“Rain, rain, go away, come again another day,” is part and parcel of our childhood upbringing. We tend to view rain as annoying, making us wet and disheveled. It blurs our vision when driving and makes the roads slippery and dangerous. The skies are grey and our moods turn drabby and down unlike the sunny and cheerful days.
The Talmud (Taanis Folios 8b & 24b) states clearly that days of rain are harsh and not particularly enjoyed by most of humanity. On the other hand, we just dedicated an entire holiday of Sukkos to thanking God for rain and offering a water libation on the altar every day of Sukkos. The holiday culminates with a day dedicated to pray for rain on Shemini Atzeres. In the very first Torah section of the New Year we read (Rashi in Genesis 2:5)that Adam was created specifically to pray for rain. So what’s the correct perspective regarding rain? It seems that we, mankind are created to pray for rain specifically. We celebrate water and rain this past holiday, yet we ALL find it to be just a nuisance- something to “pray for” to go away!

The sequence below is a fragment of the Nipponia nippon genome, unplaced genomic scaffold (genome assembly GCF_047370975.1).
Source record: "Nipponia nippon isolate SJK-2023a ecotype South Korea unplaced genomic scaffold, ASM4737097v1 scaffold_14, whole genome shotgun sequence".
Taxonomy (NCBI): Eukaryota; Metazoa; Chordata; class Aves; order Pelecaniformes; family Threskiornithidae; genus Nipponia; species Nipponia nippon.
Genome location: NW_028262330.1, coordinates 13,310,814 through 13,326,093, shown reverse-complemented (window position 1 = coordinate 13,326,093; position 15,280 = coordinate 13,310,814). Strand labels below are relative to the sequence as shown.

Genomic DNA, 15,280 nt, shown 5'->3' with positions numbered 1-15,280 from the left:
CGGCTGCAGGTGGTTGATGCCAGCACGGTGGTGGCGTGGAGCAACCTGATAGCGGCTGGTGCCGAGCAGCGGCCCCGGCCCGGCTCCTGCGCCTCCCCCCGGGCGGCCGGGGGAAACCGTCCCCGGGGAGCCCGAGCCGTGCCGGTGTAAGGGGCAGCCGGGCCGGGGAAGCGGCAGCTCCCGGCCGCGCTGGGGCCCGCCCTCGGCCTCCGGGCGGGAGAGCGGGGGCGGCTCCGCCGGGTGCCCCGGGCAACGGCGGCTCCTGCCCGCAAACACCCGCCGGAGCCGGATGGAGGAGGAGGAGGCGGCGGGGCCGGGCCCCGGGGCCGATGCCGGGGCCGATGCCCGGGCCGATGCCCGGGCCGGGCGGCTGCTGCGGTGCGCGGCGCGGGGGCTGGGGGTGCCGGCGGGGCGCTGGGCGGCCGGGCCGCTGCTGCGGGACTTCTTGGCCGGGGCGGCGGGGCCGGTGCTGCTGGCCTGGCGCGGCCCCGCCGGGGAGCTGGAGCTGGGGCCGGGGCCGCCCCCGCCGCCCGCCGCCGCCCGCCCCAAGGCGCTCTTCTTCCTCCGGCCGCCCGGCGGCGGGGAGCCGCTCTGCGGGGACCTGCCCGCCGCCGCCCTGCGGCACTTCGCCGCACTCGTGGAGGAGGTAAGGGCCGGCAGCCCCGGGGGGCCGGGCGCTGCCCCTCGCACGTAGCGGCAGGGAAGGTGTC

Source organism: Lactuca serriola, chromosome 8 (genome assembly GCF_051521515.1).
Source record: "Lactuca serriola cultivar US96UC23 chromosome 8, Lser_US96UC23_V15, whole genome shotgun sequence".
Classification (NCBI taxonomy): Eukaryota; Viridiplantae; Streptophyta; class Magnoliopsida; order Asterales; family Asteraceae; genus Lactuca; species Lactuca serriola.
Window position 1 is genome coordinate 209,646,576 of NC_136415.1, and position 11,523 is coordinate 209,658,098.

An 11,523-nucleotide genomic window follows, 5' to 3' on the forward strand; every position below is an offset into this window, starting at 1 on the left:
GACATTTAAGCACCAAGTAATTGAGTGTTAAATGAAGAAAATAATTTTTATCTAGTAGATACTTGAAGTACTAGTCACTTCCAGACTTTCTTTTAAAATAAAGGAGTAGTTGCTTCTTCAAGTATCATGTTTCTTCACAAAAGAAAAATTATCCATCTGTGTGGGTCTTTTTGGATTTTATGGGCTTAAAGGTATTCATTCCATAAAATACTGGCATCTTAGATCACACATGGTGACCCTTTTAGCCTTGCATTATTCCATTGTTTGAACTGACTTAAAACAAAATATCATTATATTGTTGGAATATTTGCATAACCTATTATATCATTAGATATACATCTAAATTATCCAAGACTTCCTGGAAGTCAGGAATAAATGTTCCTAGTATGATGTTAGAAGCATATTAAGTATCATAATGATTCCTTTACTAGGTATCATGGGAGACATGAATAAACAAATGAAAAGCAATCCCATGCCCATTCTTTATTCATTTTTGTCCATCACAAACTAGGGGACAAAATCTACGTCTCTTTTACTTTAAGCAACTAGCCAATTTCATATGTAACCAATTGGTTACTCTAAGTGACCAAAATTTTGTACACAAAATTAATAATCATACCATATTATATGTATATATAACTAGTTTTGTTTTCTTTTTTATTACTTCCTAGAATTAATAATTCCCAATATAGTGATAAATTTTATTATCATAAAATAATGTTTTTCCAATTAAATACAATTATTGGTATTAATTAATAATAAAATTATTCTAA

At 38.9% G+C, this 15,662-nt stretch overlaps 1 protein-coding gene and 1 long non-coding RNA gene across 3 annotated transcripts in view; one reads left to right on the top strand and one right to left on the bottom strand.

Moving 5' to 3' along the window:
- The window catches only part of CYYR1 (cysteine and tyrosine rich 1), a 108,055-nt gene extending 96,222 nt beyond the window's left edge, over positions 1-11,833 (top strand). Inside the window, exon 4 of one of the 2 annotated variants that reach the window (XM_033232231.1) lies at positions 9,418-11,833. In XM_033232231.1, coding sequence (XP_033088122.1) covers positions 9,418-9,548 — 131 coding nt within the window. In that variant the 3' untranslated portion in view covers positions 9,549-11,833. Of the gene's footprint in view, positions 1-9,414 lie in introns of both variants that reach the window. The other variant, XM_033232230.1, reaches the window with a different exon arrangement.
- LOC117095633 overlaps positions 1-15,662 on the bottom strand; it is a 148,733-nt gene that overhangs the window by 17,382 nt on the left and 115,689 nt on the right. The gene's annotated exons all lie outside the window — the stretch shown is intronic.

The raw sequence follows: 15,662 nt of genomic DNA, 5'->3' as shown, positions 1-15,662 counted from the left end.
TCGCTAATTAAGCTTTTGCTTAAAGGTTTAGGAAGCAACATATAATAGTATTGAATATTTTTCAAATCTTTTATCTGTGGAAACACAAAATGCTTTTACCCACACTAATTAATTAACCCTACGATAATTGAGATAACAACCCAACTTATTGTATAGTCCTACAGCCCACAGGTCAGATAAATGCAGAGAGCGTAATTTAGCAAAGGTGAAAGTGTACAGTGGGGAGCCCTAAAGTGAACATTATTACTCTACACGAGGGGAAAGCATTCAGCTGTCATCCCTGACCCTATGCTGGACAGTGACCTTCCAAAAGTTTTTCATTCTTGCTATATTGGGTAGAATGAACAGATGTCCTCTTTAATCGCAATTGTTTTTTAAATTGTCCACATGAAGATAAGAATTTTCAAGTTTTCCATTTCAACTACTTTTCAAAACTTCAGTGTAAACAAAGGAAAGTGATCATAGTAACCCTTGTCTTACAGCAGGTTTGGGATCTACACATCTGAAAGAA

Rabbi Avigdor Miller has mentioned many times in his talks to various audiences that rain is the ultimate blessing. I can still hear his inimitable voice saying, “Rain brings books, seforim, food, grass and flowers, chicken and steak, pizza and ice cream.” What Rabbi Miller is stressing is that we cannot produce any product to sell, buy, eat, or live in without rain. Our bricks and wood, the structure of our homes, are composed, in part, of water. 60% of our bodies are water.
Yes, rainy days can affect our moods, can be slippery and dangerous, and get in our way. The key and the purpose for which man was created and why we are here today is to be able to appreciate even the things which seem so natural and even cumbersome. We get to feel grouchy and appreciative at the same time when it rains.
In Israel, this is the rainy season. When I lived there, I watched in amazement how the young Israeli children would go outside and dance and sing in the rain, “Geshem, yoreid geshem!” Without this season, they would not be able to survive. On Shemini Azteres and throughout the winter, we Jews pray for rain so that God may have mercy on us in the United States, on those all over the world and especially upon our brothers and sisters in Israel to have that annoying yet educational lesson called Rain.
As the winter is soon in coming and the snows are arriving here, and the rains are still coming down, let us reflect for a brief moment on this blessing that is life itself!
Enjoy this fall/winter! Be safe!